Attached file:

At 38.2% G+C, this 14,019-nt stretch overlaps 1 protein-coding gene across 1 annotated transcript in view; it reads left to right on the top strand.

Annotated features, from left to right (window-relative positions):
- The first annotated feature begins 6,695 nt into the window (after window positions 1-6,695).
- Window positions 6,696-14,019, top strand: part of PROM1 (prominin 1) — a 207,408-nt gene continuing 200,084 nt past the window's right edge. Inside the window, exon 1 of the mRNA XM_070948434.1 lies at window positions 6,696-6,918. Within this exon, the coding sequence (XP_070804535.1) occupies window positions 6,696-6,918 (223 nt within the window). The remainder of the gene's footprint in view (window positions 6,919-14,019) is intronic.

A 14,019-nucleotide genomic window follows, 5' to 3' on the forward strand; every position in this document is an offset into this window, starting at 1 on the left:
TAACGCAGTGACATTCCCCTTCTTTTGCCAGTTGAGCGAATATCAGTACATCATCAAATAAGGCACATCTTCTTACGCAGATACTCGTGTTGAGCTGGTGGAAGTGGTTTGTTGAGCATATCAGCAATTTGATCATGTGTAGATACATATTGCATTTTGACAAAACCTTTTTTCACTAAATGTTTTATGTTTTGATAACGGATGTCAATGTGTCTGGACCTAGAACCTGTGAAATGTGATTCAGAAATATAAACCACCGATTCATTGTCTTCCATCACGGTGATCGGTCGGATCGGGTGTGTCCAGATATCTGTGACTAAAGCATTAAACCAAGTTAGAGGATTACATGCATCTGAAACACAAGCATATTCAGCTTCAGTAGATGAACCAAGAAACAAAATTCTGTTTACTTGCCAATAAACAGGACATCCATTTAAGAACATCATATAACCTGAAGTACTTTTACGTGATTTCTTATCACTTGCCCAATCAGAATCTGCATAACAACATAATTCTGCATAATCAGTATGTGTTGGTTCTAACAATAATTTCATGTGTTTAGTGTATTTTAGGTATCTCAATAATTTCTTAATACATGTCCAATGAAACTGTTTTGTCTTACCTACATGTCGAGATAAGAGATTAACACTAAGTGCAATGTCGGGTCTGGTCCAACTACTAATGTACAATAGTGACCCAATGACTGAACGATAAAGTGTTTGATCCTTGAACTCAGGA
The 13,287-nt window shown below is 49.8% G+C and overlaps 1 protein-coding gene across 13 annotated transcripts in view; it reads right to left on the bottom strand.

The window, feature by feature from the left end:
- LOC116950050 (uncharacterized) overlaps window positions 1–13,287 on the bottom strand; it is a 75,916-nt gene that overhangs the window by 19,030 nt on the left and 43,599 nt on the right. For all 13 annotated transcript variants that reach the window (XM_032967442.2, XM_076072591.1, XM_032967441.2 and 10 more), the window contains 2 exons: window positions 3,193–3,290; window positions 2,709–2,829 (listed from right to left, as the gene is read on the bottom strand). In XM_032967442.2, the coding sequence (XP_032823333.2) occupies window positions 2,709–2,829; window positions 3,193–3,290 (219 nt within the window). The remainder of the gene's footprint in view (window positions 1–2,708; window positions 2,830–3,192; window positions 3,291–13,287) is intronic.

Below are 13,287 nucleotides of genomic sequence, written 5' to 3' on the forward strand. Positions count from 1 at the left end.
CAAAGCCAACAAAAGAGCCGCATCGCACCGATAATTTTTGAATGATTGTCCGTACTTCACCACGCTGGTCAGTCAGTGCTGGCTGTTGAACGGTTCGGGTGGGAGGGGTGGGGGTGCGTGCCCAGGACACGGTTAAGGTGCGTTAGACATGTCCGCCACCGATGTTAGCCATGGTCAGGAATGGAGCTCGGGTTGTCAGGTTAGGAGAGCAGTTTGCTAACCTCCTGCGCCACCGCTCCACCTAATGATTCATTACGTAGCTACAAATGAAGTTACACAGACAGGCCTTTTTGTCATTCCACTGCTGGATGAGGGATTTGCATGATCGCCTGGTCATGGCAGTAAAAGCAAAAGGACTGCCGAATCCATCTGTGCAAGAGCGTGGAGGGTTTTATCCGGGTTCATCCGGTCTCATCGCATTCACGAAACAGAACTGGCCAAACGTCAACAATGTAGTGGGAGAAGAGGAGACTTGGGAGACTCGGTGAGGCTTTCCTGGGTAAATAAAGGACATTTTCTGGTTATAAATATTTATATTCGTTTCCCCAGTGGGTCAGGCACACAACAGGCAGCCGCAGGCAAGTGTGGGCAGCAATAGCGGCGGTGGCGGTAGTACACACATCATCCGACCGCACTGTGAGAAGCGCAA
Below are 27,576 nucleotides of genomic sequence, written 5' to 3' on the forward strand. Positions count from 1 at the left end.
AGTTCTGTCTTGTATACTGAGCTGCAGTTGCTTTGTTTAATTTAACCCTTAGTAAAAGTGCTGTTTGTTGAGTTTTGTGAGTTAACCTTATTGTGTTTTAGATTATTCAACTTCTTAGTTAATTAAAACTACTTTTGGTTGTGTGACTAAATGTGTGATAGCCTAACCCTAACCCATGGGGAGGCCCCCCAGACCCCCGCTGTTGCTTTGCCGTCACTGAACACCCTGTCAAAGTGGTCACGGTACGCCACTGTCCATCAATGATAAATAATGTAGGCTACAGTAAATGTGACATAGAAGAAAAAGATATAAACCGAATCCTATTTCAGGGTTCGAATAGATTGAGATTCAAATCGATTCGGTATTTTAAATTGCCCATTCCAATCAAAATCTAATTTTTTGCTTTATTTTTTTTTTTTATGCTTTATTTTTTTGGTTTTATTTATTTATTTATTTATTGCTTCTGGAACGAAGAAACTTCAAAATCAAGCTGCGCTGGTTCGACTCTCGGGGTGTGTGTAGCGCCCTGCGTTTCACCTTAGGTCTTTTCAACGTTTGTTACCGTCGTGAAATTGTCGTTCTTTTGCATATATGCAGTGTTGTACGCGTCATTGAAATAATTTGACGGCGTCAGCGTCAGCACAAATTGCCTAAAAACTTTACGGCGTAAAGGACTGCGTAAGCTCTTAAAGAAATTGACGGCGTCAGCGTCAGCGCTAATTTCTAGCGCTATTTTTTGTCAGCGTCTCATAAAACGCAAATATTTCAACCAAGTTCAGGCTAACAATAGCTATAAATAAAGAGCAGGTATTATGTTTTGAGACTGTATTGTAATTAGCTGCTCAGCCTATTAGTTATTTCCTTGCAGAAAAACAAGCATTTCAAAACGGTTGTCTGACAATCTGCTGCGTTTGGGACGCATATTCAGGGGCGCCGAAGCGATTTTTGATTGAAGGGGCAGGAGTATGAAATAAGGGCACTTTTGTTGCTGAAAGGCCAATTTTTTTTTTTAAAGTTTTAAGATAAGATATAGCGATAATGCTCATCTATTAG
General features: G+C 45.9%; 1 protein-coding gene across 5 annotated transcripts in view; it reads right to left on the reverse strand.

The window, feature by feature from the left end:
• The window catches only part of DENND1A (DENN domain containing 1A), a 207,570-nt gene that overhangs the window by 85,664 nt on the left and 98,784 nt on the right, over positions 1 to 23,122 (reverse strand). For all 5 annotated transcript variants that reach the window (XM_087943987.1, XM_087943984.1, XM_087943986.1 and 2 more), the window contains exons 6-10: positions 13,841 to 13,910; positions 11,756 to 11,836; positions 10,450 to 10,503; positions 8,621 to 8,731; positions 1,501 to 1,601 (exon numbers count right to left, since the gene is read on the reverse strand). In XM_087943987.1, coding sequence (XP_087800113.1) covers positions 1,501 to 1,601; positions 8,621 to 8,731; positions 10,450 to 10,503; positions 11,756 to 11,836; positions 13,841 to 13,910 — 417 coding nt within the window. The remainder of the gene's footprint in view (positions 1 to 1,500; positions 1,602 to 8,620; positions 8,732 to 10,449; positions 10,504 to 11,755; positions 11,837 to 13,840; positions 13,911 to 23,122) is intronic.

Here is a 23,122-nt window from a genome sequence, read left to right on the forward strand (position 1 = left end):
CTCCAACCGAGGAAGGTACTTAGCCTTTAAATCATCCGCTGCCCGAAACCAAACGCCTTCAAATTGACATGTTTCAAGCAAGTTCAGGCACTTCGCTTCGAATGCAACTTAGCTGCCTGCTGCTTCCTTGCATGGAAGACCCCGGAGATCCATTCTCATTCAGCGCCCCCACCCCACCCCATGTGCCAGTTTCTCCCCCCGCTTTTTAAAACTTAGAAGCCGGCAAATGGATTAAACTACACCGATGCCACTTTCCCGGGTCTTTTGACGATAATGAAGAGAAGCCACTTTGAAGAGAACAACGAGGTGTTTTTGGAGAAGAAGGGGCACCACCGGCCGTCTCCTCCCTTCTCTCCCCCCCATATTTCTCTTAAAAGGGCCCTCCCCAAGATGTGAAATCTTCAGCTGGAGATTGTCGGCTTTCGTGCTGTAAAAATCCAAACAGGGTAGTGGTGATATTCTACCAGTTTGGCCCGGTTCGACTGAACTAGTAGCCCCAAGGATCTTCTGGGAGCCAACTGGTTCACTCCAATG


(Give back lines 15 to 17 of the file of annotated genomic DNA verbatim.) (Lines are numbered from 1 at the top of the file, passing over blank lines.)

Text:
The window, feature by feature from the left end:
• The window catches only part of DENND1A (DENN domain containing 1A), a 207,570-nt gene that overhangs the window by 85,664 nt on the left and 98,784 nt on the right, over positions 1 to 23,122 (reverse strand). For all 5 annotated transcript variants that reach the window (XM_087943987.1, XM_087943984.1, XM_087943986.1 and 2 more), the window contains exons 6-10: positions 13,841 to 13,910; positions 11,756 to 11,836; positions 10,450 to 10,503; positions 8,621 to 8,731; positions 1,501 to 1,601 (exon numbers count right to left, since the gene is read on the reverse strand). In XM_087943987.1, coding sequence (XP_087800113.1) covers positions 1,501 to 1,601; positions 8,621 to 8,731; positions 10,450 to 10,503; positions 11,756 to 11,836; positions 13,841 to 13,910 — 417 coding nt within the window. The remainder of the gene's footprint in view (positions 1 to 1,500; positions 1,602 to 8,620; positions 8,732 to 10,449; positions 10,504 to 11,755; positions 11,837 to 13,840; positions 13,911 to 23,122) is intronic.

Here is a 23,122-nt window from a genome sequence, read left to right on the forward strand (position 1 = left end):